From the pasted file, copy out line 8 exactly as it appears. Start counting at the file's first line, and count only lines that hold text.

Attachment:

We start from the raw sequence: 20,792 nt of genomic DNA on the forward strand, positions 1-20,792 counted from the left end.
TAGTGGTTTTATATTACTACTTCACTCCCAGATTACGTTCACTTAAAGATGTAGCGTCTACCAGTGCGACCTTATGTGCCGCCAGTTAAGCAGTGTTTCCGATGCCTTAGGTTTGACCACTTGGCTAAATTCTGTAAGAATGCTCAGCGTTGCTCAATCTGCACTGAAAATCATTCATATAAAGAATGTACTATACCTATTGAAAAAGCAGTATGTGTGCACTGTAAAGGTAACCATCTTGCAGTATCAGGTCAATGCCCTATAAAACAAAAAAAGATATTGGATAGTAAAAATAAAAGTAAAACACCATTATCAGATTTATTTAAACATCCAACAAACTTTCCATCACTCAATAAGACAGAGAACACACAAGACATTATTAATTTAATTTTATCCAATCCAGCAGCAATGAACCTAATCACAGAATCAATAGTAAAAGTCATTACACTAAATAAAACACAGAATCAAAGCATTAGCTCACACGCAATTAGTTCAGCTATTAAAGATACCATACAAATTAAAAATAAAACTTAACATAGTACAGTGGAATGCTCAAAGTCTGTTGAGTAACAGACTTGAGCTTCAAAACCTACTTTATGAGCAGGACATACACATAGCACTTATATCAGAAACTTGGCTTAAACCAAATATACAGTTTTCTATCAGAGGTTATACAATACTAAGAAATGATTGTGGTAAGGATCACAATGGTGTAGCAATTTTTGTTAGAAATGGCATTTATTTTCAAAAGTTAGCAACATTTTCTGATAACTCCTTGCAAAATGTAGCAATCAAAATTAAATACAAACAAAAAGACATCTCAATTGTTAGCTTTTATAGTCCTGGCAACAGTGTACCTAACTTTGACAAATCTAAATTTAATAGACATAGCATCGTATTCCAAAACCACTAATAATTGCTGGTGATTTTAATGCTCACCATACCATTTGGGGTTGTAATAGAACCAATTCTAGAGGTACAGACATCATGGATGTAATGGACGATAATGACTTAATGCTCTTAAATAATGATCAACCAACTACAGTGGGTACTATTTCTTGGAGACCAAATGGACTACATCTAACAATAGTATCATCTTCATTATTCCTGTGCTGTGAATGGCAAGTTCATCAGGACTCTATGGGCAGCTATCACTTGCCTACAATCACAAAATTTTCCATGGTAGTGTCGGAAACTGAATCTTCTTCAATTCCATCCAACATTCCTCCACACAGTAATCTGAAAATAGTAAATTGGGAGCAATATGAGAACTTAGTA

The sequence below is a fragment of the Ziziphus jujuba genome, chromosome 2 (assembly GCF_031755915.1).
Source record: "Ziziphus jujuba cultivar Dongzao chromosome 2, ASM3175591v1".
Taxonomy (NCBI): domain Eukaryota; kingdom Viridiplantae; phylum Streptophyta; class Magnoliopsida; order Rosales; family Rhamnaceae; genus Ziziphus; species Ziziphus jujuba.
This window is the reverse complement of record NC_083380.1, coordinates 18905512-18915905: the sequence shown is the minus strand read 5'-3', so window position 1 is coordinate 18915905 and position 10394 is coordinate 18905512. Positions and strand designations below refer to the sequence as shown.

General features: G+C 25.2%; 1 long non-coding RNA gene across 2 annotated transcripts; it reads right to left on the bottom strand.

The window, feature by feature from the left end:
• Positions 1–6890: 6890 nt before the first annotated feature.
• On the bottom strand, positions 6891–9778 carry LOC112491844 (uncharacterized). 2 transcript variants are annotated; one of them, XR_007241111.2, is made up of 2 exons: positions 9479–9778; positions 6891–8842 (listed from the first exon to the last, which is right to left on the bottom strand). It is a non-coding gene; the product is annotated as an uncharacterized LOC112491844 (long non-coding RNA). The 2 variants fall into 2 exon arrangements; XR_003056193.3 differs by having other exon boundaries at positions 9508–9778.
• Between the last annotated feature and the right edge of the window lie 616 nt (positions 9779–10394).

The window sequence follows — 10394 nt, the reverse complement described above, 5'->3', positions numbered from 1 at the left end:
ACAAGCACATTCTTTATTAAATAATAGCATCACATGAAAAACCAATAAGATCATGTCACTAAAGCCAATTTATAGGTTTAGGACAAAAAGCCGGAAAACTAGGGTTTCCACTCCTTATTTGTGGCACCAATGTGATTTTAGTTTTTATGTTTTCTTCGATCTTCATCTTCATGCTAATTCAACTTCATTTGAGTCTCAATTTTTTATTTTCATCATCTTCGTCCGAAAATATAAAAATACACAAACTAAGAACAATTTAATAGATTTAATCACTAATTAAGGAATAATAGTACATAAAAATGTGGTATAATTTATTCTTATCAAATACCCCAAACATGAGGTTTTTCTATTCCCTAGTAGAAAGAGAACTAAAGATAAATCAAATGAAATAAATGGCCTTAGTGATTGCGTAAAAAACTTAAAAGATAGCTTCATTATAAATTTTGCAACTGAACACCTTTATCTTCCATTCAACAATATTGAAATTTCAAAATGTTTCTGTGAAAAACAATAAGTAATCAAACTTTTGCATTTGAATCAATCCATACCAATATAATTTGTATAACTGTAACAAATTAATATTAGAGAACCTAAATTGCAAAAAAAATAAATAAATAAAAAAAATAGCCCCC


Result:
The window, feature by feature from the left end: